Once I found Bridgewater, which only took an extra hour (thanks Google!) I came across the worst road in US history. Route 22, a main road cutting through Bridgewater and most the rest of New Jersey has very strict rules... no turning left... ever! To get to the other side, you need to find a U-turn area. This wouldn't be too bad... except that the rink I go to is on the other side of Route 22 than me which means I have to go 4 miles out of my way (one direction) to get almost directly across the street. Great idea NJ, keep traffic moving and force people to use more gas, fantastic! And since there are only maybe three traffic lights on the entire road... it's packed and turning onto the road takes forever. It might be alright if Rt. 22 was the only road like this, but it turns out that most every major road follows these rules... some don't even let you turn right at a light... you have to exit the highway at a designated area where it takes you to the crossroad at which point you can choose your direction. Sounds like a great idea in theory... but in practice... it sucks, it sucks horribly. I hate driving in NJ. The road system is not aided by NJ driving either. NJ drivers are some of the worst. I knew this before coming here, but it has been reenforced.

Dear NJ - You Suck.

Vermont Wrap-Up

Directly above is a picture from our hotel room's back door. In the rear you will see the tennis court where the Canadian swept the tennis match, 3 sets to none. I did my country no justice and couldn't even win one set! Anyway, I have also supplied a picture or two of the hotel lobby, which was very rustic (aside from the baby toys - Sal has three daughters) and quite relaxing - until all the horse people showed up on Thursday night. They were loud and filled the rest of the hotel. We had peace and quiet nestled in the woods... but those damn horse people... apparently a horse show equals lots of drinking and major partying. Who knew!? Other than that, Sal, the owner, was great, as was Tom (his father-in-law) and Jake (Tom's 2 year old Golden Retriever) who always had at least two tennis balls in his mouth.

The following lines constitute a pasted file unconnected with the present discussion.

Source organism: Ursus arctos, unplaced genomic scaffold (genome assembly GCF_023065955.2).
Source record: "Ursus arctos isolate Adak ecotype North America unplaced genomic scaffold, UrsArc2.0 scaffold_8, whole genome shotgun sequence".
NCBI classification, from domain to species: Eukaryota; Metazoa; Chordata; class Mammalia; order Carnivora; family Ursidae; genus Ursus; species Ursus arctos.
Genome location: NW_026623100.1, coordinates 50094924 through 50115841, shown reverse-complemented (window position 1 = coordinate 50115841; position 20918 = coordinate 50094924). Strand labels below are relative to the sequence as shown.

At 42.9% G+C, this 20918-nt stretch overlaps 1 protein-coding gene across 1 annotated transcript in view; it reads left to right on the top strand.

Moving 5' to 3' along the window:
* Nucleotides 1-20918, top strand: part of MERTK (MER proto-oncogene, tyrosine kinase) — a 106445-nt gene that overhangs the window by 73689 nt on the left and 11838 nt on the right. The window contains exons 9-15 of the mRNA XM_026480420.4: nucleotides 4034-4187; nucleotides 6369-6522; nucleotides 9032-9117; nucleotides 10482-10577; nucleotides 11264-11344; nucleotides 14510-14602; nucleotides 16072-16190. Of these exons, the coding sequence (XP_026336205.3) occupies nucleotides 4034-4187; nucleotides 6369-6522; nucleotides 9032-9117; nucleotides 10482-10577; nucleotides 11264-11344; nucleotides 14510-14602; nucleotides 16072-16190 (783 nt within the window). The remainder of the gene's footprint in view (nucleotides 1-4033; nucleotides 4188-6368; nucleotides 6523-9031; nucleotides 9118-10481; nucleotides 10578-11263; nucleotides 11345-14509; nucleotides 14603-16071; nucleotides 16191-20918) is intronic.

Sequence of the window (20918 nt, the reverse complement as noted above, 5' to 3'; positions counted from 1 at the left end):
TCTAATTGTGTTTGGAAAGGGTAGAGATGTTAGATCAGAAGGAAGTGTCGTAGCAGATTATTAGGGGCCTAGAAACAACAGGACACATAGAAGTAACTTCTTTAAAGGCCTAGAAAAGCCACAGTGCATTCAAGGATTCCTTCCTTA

To sum up the camp, it went great. The kids started to finally get into the whole "learning" and "improving" aspect instead of the "I'm a tough guy/comedian" act. Once they started to put a little effort in things went more smoothly and they got a lot more out of it, of course. The first few days was a little more rough then I led on. They were wild and out of control. They lacked respect and discipline, but my colleague and I whipped them into shape.

There isn't much more to say about the camp, my colleague helped get me ready for what I am up against this week, being the head instructor at a camp, but luckily, this one would have only goalies - no players.

Tuesday, July 1, 2008

Canada - 2 : NH - 0

Damn Canadian got me again. He went up 3 games to 1 rather quickly, but I turned it around and came back to take the lead 5 games to 3... yet still, he won out, turning up the heat and taking the set 7 games to 5. This is why I'm not a tennis player. He says he's not that good and rarely plays, but I tell ya, he has a powerful shot that is accurate and his serve has a massive curve. We'll see, maybe he'll be up for a couple more sets before we leave on Friday night. I need to show I'm not so much of an embarrassment for my country! Oh yeah, he did have today on his side though - it's Canada Day in Canada, I'm convinced this had something to do with it.